In accordance with my previously documented midterm, I continued my work with an analog oscillator circuit. Within this iteration, the breadboard was replaced with a perfboard, securing the sensitive connections for this particular type of circuit. Additionally, an ATmega328 became the heart of another perfboard, where this microcontroller acted as means of manipulating control voltages for the oscillator circuit.
Unfortunately, during the construction of this project, the utilization of the conductive rubber cords proved to be inadequate for my intended means of interaction. Specifically, my desired string tension caused the material to rip in half. Despite suffering this setback, this testing will prove to be a valuable piece of infromation, as this project was intended to serve as a protoype for my thesis work.
Stated in the November midterm posting, an AS3394 was utilized for sound generation. However, the means of supplying power differed within this iteration, as a reverse voltage module was implemented to handle the dual rail setup. As mentioned within the prior paragraph, an ATmega was secured within a perf board to function as a means of manipulating control voltages. It must be noted that the same amplifier module was utilized for output purposes.
For my final project, I chose to create a synthesizer with the utilization of an AS3394 (IC), a microcontroller for CV, and a conductive rubber band for dictating the outputted CV level. This work was birthed from my desire to dive in analog synthesizers in conjunction with uncommon controller components.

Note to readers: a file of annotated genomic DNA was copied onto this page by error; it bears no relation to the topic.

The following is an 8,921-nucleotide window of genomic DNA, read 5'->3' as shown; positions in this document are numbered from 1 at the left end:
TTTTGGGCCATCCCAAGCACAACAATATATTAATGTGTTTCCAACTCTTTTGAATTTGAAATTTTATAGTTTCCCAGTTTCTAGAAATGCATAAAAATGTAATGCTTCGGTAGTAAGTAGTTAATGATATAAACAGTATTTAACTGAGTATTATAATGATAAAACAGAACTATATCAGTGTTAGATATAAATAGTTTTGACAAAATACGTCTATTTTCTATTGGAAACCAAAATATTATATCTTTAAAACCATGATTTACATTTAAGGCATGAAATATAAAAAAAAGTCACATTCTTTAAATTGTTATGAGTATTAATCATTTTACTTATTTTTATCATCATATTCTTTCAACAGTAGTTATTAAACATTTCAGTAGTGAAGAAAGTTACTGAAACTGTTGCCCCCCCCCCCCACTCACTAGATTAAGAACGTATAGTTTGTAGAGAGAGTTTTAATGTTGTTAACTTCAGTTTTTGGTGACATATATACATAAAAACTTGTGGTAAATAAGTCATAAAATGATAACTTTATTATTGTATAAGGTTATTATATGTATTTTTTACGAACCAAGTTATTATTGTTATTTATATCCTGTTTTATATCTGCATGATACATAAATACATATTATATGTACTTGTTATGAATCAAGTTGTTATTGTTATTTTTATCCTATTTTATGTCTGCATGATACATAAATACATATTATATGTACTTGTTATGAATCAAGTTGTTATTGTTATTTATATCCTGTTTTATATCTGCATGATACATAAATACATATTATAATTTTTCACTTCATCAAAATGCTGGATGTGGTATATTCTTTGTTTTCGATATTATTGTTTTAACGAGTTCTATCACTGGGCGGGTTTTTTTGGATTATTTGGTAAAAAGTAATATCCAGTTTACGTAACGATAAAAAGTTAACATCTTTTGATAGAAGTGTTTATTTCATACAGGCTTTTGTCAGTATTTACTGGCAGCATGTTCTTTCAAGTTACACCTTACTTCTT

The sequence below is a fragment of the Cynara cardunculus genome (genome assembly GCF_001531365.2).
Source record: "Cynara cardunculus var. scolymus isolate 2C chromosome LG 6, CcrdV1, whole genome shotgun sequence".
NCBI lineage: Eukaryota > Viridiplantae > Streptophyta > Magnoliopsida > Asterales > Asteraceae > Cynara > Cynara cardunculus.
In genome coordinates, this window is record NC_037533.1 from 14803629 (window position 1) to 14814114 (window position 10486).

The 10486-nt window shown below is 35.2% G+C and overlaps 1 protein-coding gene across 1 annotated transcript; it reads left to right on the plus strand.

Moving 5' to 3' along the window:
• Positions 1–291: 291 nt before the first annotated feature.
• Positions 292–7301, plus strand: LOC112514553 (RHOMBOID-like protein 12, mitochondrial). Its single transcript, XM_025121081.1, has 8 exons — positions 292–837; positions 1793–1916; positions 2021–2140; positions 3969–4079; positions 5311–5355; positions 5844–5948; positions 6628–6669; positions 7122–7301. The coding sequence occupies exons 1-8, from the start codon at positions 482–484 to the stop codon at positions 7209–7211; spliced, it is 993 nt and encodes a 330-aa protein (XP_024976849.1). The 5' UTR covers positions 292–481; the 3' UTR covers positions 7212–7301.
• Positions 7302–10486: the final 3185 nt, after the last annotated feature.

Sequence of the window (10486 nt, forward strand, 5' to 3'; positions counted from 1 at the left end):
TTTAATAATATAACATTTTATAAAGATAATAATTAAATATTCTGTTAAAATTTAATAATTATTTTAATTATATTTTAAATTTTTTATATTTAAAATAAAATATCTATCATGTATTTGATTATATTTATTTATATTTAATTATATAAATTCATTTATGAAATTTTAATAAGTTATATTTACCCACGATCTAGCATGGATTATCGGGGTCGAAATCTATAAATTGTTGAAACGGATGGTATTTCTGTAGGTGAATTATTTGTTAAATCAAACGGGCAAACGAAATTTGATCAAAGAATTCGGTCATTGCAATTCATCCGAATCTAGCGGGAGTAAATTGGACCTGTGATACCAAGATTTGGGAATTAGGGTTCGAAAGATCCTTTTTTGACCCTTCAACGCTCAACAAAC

While I previously utilized the AS3340 (oscillator) and AS3320 (filter) in a prior work, I chose to pick up the AS3394 IC, as it has both oscillator and filter components integrated into one unit. Furthermore, the required voltage is significantly less than the previously mentioned IC's.
Regarding the stretching rubber component (resistor), it is currently being utilized to control the frequency of the oscillator. Within this setup, the rubber band is set up in a voltage dividing manner, where the signal is being sent to an input of the microcontroller. Thereafter, the recieved values are mapped in a manner to be utilized as a control voltage through the utilization of the microcontroller's PWM capabilities.
It must be noted that the rubber cords are being fastened to a cardboard box within this prototype.
The following videos display two instances of modulating the oscillator frequency. The first one showcases a simple interaction between an automated sweep of the microcontroller's PWM output. The latter displays the utilization of the rubber resistor in conjunction with the microcontroller and IC.
While the current IC uses a more manageable voltage (-6.5v and 5v) for operation, the control voltages for various aspects of the IC have voltages than range in values that appear to not be typical (EX: -2v to 2v, -2 to 4v, etc.). Due to this situation, I was unable to utilize other aspects of the IC; I blame my inexperience in this type of work. In light of this situation, I am considering a swap of this IC with the previously mentioned AS3340 and AS3320, where the CV's range in the range of 0 to 5v.